In Schrems II, Max Schrems, a privacy activist, complained to the Irish Data Protection Commissioner regarding Facebook’s reliance on SCCs for data transfers to the US. Facebook were able to do this as EU data exporters, when transferring data to the US, were able to rely on the EU-US privacy shield arrangement. However, as a result of this challenge, the CJEU held that the privacy shield was invalid as, even with privacy shield, US laws continued to grant data access rights to US public authorities (without an assessment of sufficient safeguards). This judgement lead to further scrutiny on the safeguarding capabilities of international data transfer mechanisms, third country laws and the need for improvement.
As a result Schrems II has heavily influenced the forging of the new SCCs. For example, the SCCs now have further actions imposed on data importers in relation to requests received from governments on accessing personal data, and have introduced requirements to carry out a data transfer impact assessment on the circumstances of the transfer and the third country’s laws, to determine whether additional safeguards will be required.
What steps must I take?
If you are a data importer or a data exporter then these new SCCs will be directly applicable to you. If this is the case, we recommend ensuring you have taken these key steps:
- Familiarise yourself with the new SCCs and undertake a risk assessment for your business. You may need to assess your ongoing data transfers and consider if they are adequate, relevant and necessary.
- Track all of your relevant data transfers and ensure you are fully aware of where and how much processing is taking place. This will ensure no unexpected problems arise.
- Ensure you are aware of the roles of all parties within your current data transfer arrangements. This is especially important if you are transitioning from the old SCCs, as you will need to incorporate the correct Module depending on the arrangement.
- Keep updated on the regulatory developments and familiarise yourself with the timetable for implementation. The European Commission has given an 18 month grace period from the 27 June 2021 to ensure all contracts are replaced with the new SCCs. Whilst a seemingly generous time period, it will be a large scale project for most companies which be require lots of preparation and consideration.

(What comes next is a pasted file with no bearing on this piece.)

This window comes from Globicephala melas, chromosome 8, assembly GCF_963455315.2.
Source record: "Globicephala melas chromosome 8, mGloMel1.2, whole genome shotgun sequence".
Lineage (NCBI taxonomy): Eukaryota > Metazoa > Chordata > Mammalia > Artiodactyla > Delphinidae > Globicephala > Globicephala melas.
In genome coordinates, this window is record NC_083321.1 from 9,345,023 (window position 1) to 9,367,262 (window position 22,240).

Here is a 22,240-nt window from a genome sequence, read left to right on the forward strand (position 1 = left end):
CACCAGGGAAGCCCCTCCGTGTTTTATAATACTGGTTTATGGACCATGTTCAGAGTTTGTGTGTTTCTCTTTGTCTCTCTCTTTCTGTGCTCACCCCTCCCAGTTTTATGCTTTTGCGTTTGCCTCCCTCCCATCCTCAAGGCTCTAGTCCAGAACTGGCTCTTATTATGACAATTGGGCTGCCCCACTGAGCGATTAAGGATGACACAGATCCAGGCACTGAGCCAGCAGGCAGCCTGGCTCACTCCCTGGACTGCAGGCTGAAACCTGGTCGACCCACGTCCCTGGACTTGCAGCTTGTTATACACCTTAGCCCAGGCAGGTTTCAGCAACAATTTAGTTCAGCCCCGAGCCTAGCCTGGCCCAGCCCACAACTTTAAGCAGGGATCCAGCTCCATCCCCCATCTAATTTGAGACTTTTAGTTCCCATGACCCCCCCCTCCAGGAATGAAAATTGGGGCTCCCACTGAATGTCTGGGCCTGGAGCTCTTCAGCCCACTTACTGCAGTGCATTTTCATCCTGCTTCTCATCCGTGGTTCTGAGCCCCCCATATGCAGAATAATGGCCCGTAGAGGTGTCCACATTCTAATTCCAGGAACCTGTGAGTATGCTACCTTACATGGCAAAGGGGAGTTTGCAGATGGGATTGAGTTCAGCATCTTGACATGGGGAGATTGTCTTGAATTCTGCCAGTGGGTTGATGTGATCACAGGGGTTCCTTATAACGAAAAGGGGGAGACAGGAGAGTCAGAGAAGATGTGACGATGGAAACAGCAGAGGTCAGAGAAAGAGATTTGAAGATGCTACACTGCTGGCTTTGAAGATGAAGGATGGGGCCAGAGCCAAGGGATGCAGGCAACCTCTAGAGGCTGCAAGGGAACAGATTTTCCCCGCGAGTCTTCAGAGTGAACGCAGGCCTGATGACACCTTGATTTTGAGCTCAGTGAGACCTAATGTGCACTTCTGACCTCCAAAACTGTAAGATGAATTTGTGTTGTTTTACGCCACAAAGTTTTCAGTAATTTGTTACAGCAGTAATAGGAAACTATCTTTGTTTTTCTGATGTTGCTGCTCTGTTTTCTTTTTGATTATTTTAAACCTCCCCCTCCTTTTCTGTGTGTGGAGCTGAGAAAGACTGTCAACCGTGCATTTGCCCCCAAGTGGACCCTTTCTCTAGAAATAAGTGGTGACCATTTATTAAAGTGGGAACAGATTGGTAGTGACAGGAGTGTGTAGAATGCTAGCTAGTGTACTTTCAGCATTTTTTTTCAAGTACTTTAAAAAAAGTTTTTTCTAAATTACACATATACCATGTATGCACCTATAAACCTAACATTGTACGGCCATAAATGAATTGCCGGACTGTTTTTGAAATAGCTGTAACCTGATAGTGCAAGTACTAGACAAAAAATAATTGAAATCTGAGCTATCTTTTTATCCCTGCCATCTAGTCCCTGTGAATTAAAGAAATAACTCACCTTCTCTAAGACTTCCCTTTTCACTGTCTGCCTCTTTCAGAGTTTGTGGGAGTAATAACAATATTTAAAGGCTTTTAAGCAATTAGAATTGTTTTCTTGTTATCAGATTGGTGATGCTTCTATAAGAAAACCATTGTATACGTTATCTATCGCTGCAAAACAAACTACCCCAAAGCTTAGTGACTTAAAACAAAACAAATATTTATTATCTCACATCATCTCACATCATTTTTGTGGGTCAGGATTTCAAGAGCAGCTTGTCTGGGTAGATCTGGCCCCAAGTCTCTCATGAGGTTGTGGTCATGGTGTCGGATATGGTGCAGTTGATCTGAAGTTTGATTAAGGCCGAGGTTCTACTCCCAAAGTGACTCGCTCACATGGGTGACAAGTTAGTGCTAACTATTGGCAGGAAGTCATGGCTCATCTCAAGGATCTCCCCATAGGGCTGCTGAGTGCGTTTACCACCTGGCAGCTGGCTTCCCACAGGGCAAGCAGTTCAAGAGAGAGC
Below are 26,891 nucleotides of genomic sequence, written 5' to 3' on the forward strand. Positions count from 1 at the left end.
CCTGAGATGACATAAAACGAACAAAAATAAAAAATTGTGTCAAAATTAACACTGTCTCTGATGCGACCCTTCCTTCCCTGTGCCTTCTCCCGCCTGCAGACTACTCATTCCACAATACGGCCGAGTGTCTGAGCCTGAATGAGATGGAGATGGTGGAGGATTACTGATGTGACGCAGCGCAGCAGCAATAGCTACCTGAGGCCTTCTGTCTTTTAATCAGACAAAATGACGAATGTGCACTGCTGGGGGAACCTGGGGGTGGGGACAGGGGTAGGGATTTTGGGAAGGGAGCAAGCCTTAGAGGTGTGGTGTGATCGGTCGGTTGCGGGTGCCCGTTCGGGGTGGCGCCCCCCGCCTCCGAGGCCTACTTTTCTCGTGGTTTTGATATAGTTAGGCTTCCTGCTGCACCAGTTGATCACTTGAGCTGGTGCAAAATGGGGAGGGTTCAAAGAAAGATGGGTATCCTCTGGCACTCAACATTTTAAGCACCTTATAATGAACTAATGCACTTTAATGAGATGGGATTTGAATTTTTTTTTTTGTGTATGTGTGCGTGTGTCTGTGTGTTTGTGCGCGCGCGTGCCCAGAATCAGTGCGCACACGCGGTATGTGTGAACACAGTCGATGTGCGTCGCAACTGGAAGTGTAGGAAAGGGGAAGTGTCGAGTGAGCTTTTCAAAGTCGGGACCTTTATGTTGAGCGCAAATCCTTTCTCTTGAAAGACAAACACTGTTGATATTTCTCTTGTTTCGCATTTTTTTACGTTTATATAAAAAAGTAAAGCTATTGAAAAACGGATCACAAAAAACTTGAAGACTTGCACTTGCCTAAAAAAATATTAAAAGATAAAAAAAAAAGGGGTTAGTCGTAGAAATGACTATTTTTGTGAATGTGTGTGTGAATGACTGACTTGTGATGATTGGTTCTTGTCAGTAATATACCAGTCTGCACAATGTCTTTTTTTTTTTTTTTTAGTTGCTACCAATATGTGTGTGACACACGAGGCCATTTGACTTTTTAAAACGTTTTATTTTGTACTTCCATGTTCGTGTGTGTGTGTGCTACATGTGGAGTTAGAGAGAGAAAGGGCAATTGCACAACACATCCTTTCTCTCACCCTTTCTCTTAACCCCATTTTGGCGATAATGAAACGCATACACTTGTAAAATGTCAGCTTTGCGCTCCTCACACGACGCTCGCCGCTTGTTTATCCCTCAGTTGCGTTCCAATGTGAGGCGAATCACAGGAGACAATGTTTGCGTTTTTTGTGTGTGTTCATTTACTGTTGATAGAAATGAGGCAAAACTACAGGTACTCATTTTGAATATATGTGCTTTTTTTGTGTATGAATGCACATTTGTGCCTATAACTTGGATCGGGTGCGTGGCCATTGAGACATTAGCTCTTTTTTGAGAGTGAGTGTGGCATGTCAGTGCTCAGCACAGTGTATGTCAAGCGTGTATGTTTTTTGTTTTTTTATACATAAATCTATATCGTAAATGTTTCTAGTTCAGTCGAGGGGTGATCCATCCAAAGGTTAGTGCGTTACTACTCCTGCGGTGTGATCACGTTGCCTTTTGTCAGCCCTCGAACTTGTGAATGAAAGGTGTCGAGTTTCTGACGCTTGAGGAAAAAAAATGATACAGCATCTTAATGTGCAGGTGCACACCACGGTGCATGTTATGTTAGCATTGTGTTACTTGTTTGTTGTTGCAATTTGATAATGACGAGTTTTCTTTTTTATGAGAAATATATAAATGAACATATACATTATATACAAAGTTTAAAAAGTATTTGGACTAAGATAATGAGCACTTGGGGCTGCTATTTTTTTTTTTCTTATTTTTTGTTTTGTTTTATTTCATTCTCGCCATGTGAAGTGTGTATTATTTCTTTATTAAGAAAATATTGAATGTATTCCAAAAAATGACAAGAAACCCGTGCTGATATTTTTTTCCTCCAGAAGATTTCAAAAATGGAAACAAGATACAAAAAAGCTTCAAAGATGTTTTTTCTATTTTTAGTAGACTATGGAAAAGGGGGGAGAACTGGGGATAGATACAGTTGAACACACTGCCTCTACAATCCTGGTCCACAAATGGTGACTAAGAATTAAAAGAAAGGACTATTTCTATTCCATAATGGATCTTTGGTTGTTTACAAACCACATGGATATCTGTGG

Read more here
European Commission guidance on implementation of Article 17 of Digital Copyright Directive
The European Commission has released guidance for Member States on how best to implement Article 17 of Digital Copyright Directive. Having been published on 17 May 2019, the Directive was transposed into national law on 7 June 2021.
What is Article 17?
This Directive aims to give copyright holders in protected works a higher level of control over their work and where it is shared online. This has been done by shifting the legal burden from the rightsholders, to the online platform, requiring them to use their ‘best efforts’ to take down infringing material from their online platform. Furthermore, the Directive also requires online platforms to use their ‘best efforts’ to receive prior authorisation from rightsholders, before they upload protected works onto their site. These obligations are welcomed by rightsholders for many reasons, including the fact it creates additional cause of action for them against both the individual uploading the infringing material, and now also the online platform if they fail to achieve these newfound obligations.
This Directive was deemed controversial by the Member States due to these stringent rules. Google criticised this Directive by claiming it would ‘harm Europe’s creative and digital industries’ and ‘change the web as we know it’. The UK has also decided not to implement this new Directive, although they do support the overall aims and are planning on introducing their own legislation in due course.
Off the back of various consultations with key stakeholders of Member States, the European Commission has now published guidance on this Directive which aims to give practical advice on how best to implement the new provisions. Key aspects include:
- Ongoing ‘communications to the public’ available on online platforms are not affected by Article 17. This reduces the initial burden on online platforms considerably.